@JohnSheak I will try to answer your questions as best I can and forgive me if I am a bit long winded in some answers…
So first my setup: These images are from my Shapeoko and it was working with the following at the time: 500x500 Shapeoko 2 with 48v 400W DC Spindle. Acme Z Axis, NEMA 17, Full metal slotted bed, TinyG going through Chilipeppr. No real mods other than limit switches and large 3D printed spindle mount VS the stock mount. Currently the Shapoko has two changes, I now run a PLanet CNC MK3/4 controller with Leadshine DSP drivers and I switched the X Carve spindle mount over to the Shapeoko and it has been a good improvement.
My X Carve is a 500 x 500 with the same full metal slotted bed, Acme Z Axis, upgraded NEMA 23 180oz motors, Planet CNC MK 3 controller with Leadshine DM442 DSP drivers, .8KW 1hp VFD water cooled spindle and lastly a chip clearance system to blow the chips out of the toolpath.
Q: have you done any stiffing mods to the gantry, if so; what method?
A: I have not yet but plan to test a system shortly which will replace the main gantry for a stiffer one.
Q: what method do you use for cam ( fusion360, cambam, other) and for output to the machine… ie your workflow?
A:I use HSMxpress currently. Might switch to FUSION360 shortly. The images above were from the TinyG and Chilipeppr. My current system has a proprietary gcode sender/interface for the Planet CNC controllers. It is basically a cross between Chilipeppr and MACH3 overall. I find it far better than either one for my needs.
So I design my parts in CAD, use HSMxpress for CAM then send the Gcode to the controller with the CNC USB controller software interface from Planet CNC
Q: what bits and sources for them are you using (bitman1, toolstoday)? what are your feeds and speeds for those bits?
A: I mainly use Destiny 3 flute bits from Drillman1 ( http://www.ebay.com/itm/381351391953?_trksid=p2057872.m2749.l2649&ssPageName=STRK%3AMEBIDX%3AIT) I also use a 4 flute 1/8" 45 degree chamfer on all the edges. I use a 1/16" 2 flute flat end mill from Drillbits unlimited ( http://drillbitsunlimited.com/ ) I also use a 2.5mm 1/8" shank drill bit for the M3 tap holes. 95% of my bits come from Drillman1 or Drillbitsunlimited.
Q: are you using a feeds and speeds/DOC calculator ( which one) and what adjustments (usual ) do you have to do when using (it). ie… as it is known you usually have to pair the speeds and DOC down a bit because most of the calculators expect that you are using a mill or HAAS…
A: 2 part answer. Part one for the OKO with the DC spindle: There is not near enough power to remotely use a calculator with a DC spindle on the OKO or the X Carve. Milling aluminum on the stock DC or an upgraded DC spindle on the X Carve or the OKO is NOT a fast process and is closer to “scratching” than true milling of aluminum. BUT it does work if you allow it enough time. The OKO and DC spindle with the 3mm Destiny 3 flute end mill did a DOC of .12mm and feedrate of about 135mm/M for the shots you see above. The 1/16th 2 flute endmill ran about .1mm DOC and around 75mm/M. Chamfer was ran around 75mm/M. These shallow DOC and slow feeds are due to the lack of power in the DC spindles and the overall weaknesses of the older Shapeoko design in relation to flex on gantry and the spindle mount. It was subject to a great deal of flex if pushed too hard and would break end mills.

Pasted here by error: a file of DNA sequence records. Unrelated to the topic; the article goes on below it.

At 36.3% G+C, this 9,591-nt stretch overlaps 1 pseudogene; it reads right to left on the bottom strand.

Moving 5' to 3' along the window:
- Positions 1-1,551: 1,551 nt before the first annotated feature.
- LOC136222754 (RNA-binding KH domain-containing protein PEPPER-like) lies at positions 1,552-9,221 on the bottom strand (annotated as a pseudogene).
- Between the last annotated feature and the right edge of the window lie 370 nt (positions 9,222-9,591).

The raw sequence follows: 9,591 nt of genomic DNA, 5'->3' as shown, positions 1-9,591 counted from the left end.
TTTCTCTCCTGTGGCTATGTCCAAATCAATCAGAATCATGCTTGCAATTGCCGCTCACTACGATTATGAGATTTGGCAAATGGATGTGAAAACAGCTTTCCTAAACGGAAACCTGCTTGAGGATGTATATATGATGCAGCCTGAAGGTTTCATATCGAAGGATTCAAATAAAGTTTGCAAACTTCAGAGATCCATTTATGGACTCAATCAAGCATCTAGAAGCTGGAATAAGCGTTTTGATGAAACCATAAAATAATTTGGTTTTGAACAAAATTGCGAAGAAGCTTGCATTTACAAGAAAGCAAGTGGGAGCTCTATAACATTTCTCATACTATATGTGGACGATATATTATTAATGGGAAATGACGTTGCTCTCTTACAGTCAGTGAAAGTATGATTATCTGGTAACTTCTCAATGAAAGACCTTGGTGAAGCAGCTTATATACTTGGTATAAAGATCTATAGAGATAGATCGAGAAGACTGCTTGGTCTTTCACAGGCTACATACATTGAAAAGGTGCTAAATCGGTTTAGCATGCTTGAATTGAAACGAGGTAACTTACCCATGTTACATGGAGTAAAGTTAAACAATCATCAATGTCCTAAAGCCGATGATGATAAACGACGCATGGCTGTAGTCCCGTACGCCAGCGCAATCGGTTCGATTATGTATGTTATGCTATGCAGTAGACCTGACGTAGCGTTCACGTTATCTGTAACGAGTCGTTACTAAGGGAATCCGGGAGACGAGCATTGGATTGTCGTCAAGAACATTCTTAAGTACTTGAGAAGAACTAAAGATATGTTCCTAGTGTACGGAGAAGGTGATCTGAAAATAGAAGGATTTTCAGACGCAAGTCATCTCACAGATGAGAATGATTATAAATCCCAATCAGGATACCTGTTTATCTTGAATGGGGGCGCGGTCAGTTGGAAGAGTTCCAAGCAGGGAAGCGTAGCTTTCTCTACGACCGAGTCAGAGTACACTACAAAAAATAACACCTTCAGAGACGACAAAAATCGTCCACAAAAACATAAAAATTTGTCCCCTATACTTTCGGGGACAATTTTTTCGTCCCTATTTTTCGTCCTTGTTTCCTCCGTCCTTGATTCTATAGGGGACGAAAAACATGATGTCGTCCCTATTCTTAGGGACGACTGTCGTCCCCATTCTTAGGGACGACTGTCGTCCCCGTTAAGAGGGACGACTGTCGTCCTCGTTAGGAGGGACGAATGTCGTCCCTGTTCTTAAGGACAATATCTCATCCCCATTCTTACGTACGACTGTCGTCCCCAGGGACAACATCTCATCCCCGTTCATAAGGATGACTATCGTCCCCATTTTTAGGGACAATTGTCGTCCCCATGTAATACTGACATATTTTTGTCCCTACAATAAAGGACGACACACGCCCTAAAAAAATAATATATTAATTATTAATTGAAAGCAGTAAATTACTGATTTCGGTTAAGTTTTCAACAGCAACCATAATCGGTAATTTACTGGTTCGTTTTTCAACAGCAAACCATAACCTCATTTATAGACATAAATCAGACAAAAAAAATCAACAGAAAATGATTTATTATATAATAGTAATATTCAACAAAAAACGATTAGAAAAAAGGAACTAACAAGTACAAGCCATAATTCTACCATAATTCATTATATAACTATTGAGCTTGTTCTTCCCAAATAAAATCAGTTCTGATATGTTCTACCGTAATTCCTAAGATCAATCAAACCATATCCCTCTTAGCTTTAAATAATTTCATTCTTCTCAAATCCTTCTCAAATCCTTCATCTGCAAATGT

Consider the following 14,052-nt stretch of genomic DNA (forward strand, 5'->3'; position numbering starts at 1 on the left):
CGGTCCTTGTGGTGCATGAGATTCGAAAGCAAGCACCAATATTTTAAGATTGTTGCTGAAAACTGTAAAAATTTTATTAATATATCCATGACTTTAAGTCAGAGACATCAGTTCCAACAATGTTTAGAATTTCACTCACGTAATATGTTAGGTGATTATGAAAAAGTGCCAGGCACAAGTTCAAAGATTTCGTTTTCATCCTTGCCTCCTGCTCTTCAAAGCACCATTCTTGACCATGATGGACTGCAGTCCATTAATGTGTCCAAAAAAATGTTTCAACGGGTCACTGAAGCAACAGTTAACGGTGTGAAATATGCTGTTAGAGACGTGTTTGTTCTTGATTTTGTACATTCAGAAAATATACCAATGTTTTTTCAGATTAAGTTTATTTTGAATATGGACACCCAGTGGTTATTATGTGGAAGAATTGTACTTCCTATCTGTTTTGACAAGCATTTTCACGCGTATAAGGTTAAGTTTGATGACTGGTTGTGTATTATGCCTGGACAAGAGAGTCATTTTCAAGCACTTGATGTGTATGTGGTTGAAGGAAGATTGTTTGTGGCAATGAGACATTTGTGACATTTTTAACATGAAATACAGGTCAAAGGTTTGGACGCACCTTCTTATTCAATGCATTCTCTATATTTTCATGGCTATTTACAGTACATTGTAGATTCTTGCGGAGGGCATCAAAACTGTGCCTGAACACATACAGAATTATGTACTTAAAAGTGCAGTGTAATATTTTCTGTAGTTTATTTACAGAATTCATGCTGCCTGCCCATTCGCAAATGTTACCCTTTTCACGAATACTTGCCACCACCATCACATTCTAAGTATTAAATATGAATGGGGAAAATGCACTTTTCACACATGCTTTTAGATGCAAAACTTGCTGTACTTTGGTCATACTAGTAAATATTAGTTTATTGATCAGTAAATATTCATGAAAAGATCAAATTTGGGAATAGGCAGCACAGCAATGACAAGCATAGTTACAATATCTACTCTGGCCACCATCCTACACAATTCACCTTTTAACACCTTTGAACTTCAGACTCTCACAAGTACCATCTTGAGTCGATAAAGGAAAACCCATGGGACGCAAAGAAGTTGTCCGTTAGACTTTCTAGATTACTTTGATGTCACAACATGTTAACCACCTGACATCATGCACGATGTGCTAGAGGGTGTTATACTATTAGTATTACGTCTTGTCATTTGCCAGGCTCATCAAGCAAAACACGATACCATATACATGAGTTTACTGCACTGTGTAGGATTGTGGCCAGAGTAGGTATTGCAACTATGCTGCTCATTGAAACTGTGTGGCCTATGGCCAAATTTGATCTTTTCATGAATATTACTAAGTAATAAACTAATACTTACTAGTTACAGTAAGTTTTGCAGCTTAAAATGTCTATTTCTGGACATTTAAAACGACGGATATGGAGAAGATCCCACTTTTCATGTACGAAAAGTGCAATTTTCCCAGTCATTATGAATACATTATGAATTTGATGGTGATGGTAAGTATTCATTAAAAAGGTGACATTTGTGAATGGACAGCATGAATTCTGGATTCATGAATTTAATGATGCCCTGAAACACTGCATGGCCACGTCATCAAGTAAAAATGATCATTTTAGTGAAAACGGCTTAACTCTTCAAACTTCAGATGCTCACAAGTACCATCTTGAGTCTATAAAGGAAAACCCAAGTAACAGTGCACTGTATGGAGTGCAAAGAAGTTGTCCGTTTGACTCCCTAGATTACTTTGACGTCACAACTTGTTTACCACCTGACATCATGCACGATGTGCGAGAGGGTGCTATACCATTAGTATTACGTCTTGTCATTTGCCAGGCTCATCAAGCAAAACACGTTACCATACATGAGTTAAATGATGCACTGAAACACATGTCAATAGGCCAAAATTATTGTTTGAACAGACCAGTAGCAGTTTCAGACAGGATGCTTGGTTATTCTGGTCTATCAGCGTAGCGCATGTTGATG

Part 2 the X Carve and the .8KW VFD spindle: Yes and no for the calculator. I am using the Gwizard calculator and it is a great tool by all means, but still manages to break end mills. This is due mainly to far more aggressive DOCs though and failure to clear chips fast enough. Dry milling aluminum is NOT a good idea and it WILL bite you every chance it can. But it can be done as all my aluminum milling on the Shapeoko and X Carve are done dry. I have installed a custom chip clearance system on my X Carve to fix this issue and so far it has allowed me to come within about 85% of the Gwizard DOC and feed rates. For those wondering, I have told Gwizard that I have a .6KW spindle with a 24000 upper and 1500 rpm lower limit. I am still working to dial in the settings in relation to an X Carve as like you said, it is more suited to a HAAS style mill than a X Carve.
Above all there are three important steps for milling aluminum. One is a fully calibrated SPU mill in all axis. This means using a dial indicator to check your SPU (steps per unit) on each axis down to .001". The stock settings for the X and Y Axis rarely are truly correct due to belt tension. For milling aluminum with fine end mills this is a hugely important step. If you are able to allow for backlash also like in the Planet CNC controller, all the better. Both my X Carve and Shapeoko have about .0550mm on the X and Y axis of backlash. Which on a fine trace PCB can ruin a board.
The second one is ALWAYS to mill a sacrificial waste board for each project to make sure you stock is 100% flat and level in respect to the mill. Otherwise a .12mm DOC could jump to a .25mm DOC due to an uneven waste board or mill and this will snap your small end mills. A small piece of plain pine board works great and is cheap. They can be refaced for more than one job to reduce costs.
Third and equally important is to ALWAYS use a touch plate or probe your Z height/Zero. Being off even .1mm will change your DOC to something the DC spindle or the small end mill can not handle at a given feed rate and snap your end mill.